The New Taiwan dollar is a favourite of HSBC’s for appreciation and could be seen as a useful proxy to the renminbi this year, HSBC FX strategists believe.
“Given our expectation of a stronger renminbi this year and how undervalued the NT$ is relative to peers, the Taiwan dollar’s appreciation pace should start picking up,” HSBC said in its 2011 currency outlook
The Taiwan dollar has certainly been appreciating aggressively against the US dollar in recent months. Since August last year it has strengthened from roughly NT$32 to the US dollar to NT$29 in three months.
Recent effort to re-start the Trade and investment Framework Agreement negotiations—a mechanism to resolve bilateral trade issues—and further engagement with China to improve relations will be positive for the Taiwan dollar.
“The past obstacle for the New Taiwan dollar has been FX policy. However since the de-peg of the renminbi to the US dollar in June, the Taiwanese authorities have allowed the [currency] to appreciate more, suggesting perhaps a shift in focus for FX policy t0wards the renminbi and away from the US$,”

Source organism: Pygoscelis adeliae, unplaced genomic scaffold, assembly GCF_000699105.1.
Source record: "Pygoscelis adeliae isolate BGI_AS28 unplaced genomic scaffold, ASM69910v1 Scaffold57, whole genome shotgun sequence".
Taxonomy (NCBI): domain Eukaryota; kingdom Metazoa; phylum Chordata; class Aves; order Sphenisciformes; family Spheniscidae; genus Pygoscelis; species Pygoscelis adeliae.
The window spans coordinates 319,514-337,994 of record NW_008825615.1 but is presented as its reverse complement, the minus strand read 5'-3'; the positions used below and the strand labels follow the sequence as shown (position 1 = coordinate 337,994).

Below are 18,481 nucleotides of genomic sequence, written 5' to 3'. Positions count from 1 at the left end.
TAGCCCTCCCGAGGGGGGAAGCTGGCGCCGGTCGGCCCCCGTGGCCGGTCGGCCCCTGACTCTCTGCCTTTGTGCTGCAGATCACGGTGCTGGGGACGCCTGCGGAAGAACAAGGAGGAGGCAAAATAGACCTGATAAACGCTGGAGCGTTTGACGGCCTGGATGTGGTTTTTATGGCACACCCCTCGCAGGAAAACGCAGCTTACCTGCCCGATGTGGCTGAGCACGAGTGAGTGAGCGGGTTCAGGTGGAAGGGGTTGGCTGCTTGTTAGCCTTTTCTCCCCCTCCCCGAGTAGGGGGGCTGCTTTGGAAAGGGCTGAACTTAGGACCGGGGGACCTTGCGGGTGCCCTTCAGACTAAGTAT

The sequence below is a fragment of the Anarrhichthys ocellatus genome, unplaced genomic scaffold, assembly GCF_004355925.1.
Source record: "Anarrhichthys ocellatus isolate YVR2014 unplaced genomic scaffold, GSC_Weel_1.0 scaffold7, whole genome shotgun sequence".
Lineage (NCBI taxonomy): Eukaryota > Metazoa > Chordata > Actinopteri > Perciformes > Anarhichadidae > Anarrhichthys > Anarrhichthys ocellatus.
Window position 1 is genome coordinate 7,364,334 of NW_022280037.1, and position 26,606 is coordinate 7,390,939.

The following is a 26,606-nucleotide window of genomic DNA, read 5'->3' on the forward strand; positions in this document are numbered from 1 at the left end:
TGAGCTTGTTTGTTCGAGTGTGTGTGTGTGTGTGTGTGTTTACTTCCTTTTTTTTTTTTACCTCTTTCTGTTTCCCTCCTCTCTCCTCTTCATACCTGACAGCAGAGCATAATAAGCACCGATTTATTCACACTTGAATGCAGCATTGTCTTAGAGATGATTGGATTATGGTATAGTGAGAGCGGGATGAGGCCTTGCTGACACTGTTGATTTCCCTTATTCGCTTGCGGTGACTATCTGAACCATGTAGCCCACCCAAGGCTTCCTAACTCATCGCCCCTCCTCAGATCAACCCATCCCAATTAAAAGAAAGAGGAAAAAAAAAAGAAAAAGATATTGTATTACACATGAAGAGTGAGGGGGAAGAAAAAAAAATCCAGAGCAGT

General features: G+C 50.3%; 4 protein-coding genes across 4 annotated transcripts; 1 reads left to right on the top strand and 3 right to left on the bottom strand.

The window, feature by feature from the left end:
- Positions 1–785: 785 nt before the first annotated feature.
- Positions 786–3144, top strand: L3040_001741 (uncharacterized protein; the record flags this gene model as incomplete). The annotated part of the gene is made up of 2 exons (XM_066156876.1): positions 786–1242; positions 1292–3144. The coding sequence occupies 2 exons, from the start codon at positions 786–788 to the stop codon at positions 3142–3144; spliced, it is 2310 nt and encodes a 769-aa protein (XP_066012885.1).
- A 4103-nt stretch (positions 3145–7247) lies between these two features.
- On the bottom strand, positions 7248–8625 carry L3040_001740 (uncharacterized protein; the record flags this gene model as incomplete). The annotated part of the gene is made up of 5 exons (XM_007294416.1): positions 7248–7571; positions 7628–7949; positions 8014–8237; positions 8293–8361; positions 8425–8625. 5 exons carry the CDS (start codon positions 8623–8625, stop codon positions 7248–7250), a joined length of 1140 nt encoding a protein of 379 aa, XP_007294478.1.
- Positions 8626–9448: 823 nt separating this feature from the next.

Saying that, there is evidence the Taiwanese government has a clearly defined ceiling for the currency which it will protect.
Last week, the New Taiwan dollar retreated from a 13-year high on speculation the central bank intervened minutes before the close of trading to counteract the gains made. It is assumed the intervention was designed to protect exporters from an overly strong currency.
The currency earlier reached its strongest level since 1997 based on optimism that the continuing anxiety over a number of European countries debt burden will juice up appetite for emerging-market assets, according to a Bloomberg article.
The article was based on local news reports that Taiwan’s central bank intervened in the foreign-exchange market on January 12 because of large scale foreign-fund inflows. It was believed around US$500 million was purchased.
It is considered quite common for Taiwan’s central bank to intervene late in the day if it feels the country’s currency is becoming too strong against the US dollar.